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Electronic Caregiver’s first ever community chess tournament attracts young and old


Chess players from kindergarten age to 82, including beginners and champions, gathered June 24 on the seventh floor of the Electronic Caregiver (ECG) tower in downtown Las Cruces for ECG’s first ever International Chess Tournament, which was open to the community.

“It’s just an amazing group of players,” said ECG Executive Director John Muñoz, who coordinated the tournament. “You can feel the energy.”

It began because ECG’s 250 employees include chess players, Muñoz said, and the company saw it as another great way to connect with the community of which it is a part.

The tournament also helps build leaders, he said, bring potential ECG employees into the ECG tower for the first time and see its cutting-edge technology first hard.

“We want them to stay in our community and work here,” Muñoz said.

“It’s what we do and who we are,” said Muñoz, who is one of ECG’s chess players, along with Public Relations Specialist Jesse Vick.

The chess tournament “brings the community together,” said Vick, who has been playing chess for two decades, after his dad got him started at age 9.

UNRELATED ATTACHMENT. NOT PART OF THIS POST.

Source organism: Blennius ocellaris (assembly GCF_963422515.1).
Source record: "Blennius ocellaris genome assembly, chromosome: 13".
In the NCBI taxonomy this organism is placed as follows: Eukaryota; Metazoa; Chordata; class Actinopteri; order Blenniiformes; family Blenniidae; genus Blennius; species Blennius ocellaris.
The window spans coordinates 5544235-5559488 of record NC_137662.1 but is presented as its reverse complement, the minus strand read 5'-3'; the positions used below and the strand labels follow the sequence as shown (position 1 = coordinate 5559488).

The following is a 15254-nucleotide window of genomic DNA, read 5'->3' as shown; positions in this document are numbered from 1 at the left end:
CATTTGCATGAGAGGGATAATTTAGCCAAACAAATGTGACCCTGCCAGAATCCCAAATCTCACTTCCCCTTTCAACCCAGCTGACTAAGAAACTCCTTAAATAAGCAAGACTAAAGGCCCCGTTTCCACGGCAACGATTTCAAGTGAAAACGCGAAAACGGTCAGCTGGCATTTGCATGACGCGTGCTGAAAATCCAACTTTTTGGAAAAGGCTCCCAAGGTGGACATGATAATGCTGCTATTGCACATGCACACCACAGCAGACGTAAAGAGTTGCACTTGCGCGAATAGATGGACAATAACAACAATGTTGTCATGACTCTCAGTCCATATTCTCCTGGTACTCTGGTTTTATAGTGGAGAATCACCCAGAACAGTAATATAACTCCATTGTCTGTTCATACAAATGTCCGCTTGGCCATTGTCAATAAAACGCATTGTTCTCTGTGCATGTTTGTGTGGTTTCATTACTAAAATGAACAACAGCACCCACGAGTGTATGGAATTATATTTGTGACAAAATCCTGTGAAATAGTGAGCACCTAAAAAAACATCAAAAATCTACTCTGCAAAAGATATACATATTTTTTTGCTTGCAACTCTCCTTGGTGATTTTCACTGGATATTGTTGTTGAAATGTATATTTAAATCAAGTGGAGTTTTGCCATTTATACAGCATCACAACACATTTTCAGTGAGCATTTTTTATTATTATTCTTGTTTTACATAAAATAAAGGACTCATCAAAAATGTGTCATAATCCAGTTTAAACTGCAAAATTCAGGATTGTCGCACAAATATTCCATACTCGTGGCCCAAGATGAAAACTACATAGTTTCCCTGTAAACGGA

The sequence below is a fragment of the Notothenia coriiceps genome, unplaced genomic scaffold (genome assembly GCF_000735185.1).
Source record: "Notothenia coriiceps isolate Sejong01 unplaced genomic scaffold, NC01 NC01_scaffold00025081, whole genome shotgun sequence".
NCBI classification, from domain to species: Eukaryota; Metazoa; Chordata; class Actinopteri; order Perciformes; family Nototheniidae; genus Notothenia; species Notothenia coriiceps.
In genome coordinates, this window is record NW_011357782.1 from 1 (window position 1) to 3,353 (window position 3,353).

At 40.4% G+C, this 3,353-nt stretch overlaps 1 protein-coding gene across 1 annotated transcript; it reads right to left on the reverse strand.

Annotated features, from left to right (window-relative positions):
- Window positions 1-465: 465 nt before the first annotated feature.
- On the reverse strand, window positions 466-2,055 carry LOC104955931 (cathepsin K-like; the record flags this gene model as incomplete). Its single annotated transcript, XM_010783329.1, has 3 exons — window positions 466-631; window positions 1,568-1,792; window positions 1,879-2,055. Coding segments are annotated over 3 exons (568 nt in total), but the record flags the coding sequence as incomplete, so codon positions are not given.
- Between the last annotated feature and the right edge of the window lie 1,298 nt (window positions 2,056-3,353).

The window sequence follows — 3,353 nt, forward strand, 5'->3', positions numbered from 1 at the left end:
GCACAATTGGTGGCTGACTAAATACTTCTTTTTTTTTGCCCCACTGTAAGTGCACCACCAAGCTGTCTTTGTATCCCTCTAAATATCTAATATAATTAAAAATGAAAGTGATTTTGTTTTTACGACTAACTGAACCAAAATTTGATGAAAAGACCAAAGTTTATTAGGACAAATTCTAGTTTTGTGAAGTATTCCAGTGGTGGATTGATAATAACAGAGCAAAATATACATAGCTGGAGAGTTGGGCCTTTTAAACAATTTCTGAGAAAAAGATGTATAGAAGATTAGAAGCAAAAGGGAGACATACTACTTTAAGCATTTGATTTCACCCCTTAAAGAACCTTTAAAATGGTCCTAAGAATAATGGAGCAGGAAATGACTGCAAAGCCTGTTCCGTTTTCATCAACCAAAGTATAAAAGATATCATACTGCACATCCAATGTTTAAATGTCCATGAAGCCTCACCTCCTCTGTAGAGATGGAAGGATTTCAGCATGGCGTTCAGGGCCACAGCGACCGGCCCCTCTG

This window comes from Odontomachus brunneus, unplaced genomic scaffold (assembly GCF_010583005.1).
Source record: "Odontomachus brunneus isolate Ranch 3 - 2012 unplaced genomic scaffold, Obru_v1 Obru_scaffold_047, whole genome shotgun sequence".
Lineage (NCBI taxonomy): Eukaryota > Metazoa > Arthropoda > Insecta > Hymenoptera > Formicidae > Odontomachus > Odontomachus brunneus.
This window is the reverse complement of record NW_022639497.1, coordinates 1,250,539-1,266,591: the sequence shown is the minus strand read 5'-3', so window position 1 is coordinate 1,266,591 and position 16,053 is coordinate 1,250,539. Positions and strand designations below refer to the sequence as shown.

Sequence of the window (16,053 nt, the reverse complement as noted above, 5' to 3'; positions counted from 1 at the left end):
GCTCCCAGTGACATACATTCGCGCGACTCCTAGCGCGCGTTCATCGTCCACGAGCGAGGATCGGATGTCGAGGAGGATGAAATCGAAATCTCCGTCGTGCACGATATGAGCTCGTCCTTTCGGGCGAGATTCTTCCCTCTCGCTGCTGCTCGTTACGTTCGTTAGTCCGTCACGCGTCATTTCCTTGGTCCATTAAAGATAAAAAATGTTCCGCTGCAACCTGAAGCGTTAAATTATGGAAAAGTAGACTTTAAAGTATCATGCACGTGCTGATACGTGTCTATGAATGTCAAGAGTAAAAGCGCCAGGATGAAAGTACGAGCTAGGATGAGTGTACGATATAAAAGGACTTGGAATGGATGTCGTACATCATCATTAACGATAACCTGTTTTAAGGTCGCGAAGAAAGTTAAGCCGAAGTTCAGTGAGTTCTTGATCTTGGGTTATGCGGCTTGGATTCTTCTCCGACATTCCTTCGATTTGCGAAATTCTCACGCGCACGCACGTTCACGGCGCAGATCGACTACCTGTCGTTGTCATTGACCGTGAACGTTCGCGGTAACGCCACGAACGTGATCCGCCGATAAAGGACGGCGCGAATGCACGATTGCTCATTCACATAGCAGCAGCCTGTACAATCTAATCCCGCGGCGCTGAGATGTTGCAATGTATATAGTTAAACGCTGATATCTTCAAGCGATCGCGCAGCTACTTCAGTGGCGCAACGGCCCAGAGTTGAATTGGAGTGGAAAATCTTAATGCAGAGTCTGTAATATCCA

Vick, a national chess expert with the US. Chess Federation, has more than 50 trophies and medals from chess tournaments he has won.

“You can play with someone across the world without speaking a common language,” he said.

When he’s playing chess, “I become a different person,” Vick said. “I put my heart and soul into the game of chess. It’s life or death for me,” he said. “You have to take every move seriously.” And, “you have to know how to win” – a player can’t relax just because it looks like he or she is on the verge of victory, he said.

Chess is a great skill for people to learn, Vick said, especially children.

“It’s fun. It’s a unique sport,” said Manuel Castillo, who is president of the Southern New Mexico Chess Academy in Las Cruces.

The academy has 25 members ranging in age from 5 to middle schoolers, said Castillo, who has been playing chess since age 7 and coaching the game since 2011. His son, Manuel Jr., 11, is a student at Monte Vista Elementary School in Las Cruces and is excelling in chess, his father said.

“His son’s fantastic,” said Vick, who coaches the younger Castillo.

“Chess is a form of language,” Castillo said. It helps children learn decision-making skills and how to make a plan.

Kids also learn at a young age that it’s okay to lose, he said.

“You set up the board again,” Castillo said. “You don’t lose; you learn.”

Castillo said he is “forever grateful” to ECG for starting the tournament.

Tournament winners were, kindergarten-grade two: first: Alayna, second: Ian, third: Diego; grades three-five: first: Sophia, second: George, third: Isadora; grades six-eight: first: Marium, second: Adam, third: Seungyeol; grades nine-12: first: Mack, second: Rogelio, third: Ian; open division: first: Manny “Big Boy” Castillo, 11; second: Rodolfo Acosta, 37; third: Ray Fourzan, 58; fourth: John Winters, 70; fifth: Fernando Porras, 25.

Electronic Caregiver, Chess